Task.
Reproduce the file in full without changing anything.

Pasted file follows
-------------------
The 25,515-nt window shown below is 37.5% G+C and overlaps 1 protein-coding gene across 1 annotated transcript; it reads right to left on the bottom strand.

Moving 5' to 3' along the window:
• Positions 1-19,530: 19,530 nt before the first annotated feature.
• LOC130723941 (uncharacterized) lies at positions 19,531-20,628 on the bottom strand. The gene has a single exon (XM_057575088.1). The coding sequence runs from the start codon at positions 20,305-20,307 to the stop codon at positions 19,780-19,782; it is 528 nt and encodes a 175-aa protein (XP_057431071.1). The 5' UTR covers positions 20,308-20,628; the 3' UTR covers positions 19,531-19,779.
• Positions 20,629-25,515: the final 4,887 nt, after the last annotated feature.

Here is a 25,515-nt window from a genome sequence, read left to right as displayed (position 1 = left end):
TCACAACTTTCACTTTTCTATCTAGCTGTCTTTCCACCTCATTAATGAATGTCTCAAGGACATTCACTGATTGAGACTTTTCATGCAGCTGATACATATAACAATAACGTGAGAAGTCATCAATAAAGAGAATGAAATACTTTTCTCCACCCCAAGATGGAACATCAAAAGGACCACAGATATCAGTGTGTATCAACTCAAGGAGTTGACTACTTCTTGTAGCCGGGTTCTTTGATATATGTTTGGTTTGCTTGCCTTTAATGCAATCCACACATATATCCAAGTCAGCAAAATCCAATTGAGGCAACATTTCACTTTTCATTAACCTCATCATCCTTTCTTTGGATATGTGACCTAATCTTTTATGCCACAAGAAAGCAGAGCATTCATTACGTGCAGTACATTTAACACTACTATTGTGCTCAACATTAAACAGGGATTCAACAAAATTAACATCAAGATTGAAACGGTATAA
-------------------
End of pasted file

The 25,515-nt window shown below is 37.5% G+C and overlaps 1 protein-coding gene across 1 annotated transcript; it reads right to left on the bottom strand.

Moving 5' to 3' along the window:
• Positions 1-19,530: 19,530 nt before the first annotated feature.
• LOC130723941 (uncharacterized) lies at positions 19,531-20,628 on the bottom strand. The gene has a single exon (XM_057575088.1). The coding sequence runs from the start codon at positions 20,305-20,307 to the stop codon at positions 19,780-19,782; it is 528 nt and encodes a 175-aa protein (XP_057431071.1). The 5' UTR covers positions 20,308-20,628; the 3' UTR covers positions 19,531-19,779.
• Positions 20,629-25,515: the final 4,887 nt, after the last annotated feature.

Here is a 25,515-nt window from a genome sequence, read left to right as displayed (position 1 = left end):
TCACAACTTTCACTTTTCTATCTAGCTGTCTTTCCACCTCATTAATGAATGTCTCAAGGACATTCACTGATTGAGACTTTTCATGCAGCTGATACATATAACAATAACGTGAGAAGTCATCAATAAAGAGAATGAAATACTTTTCTCCACCCCAAGATGGAACATCAAAAGGACCACAGATATCAGTGTGTATCAACTCAAGGAGTTGACTACTTCTTGTAGCCGGGTTCTTTGATATATGTTTGGTTTGCTTGCCTTTAATGCAATCCACACATATATCCAAGTCAGCAAAATCCAATTGAGGCAACATTTCACTTTTCATTAACCTCATCATCCTTTCTTTGGATATGTGACCTAATCTTTTATGCCACAAGAAAGCAGAGCATTCATTACGTGCAGTACATTTAACACTACTATTGTGCTCAACATTAAACAGGGATTCAACAAAATTAACATCAAGATTGAAACGGTATAA